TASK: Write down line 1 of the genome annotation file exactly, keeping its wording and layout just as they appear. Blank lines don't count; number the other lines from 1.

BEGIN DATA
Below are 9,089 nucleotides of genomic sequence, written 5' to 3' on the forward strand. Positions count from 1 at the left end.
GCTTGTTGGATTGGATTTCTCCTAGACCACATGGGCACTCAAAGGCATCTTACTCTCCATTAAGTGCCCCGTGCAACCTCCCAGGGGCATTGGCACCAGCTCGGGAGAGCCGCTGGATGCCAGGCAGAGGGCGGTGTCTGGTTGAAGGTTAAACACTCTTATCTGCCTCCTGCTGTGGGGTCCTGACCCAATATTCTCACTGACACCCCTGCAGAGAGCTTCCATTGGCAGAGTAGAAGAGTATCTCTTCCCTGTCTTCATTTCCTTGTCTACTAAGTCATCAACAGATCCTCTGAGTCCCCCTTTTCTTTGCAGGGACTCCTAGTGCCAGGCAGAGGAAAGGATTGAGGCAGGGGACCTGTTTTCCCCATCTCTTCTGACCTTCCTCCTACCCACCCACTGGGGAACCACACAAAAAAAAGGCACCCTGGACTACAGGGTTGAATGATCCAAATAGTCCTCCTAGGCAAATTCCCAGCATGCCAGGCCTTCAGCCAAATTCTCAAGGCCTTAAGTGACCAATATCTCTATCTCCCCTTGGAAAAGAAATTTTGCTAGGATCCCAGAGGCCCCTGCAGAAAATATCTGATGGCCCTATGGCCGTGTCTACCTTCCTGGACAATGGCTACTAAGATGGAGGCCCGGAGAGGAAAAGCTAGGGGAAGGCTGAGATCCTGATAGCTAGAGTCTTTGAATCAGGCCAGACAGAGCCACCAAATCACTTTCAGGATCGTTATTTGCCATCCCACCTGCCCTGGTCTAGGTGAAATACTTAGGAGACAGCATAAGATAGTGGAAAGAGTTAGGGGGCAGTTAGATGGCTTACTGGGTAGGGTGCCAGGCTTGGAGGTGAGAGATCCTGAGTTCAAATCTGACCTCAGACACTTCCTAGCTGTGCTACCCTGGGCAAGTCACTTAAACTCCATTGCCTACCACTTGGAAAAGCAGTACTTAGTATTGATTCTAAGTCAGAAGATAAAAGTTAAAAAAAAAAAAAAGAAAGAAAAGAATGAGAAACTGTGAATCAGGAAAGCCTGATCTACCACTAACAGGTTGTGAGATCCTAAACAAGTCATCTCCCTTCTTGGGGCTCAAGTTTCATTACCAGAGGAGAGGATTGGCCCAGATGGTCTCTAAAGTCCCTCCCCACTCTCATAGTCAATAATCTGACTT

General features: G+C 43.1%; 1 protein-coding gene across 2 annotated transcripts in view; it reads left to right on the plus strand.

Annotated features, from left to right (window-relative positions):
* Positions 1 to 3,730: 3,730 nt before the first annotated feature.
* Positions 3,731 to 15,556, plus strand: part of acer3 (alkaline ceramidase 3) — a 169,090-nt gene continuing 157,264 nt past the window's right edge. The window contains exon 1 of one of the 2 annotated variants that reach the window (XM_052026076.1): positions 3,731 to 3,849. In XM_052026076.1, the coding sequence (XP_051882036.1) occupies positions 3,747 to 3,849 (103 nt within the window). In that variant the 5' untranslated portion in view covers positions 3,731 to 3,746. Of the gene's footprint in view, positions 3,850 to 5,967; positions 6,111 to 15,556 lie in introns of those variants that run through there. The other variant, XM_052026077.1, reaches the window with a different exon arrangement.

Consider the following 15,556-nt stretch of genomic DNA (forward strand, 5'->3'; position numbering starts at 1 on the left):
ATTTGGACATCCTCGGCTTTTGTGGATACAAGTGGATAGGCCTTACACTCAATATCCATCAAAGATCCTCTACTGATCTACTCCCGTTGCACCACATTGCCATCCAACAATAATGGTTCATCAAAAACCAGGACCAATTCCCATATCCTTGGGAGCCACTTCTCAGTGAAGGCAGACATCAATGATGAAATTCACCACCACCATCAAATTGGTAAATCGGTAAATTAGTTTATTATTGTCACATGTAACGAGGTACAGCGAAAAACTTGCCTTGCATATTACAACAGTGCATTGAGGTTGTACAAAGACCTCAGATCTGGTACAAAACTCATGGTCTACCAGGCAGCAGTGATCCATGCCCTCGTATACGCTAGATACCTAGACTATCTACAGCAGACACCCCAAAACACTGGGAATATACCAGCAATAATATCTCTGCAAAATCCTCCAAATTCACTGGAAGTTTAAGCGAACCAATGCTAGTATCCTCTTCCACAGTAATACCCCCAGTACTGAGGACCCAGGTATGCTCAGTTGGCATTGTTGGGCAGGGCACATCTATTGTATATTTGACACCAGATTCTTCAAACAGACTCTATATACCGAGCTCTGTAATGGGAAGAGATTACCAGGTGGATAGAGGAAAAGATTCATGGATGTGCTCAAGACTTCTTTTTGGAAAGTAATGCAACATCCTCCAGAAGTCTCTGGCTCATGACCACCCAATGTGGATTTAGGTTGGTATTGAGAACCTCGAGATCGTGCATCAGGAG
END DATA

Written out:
Below are 9,089 nucleotides of genomic sequence, written 5' to 3' on the forward strand. Positions count from 1 at the left end.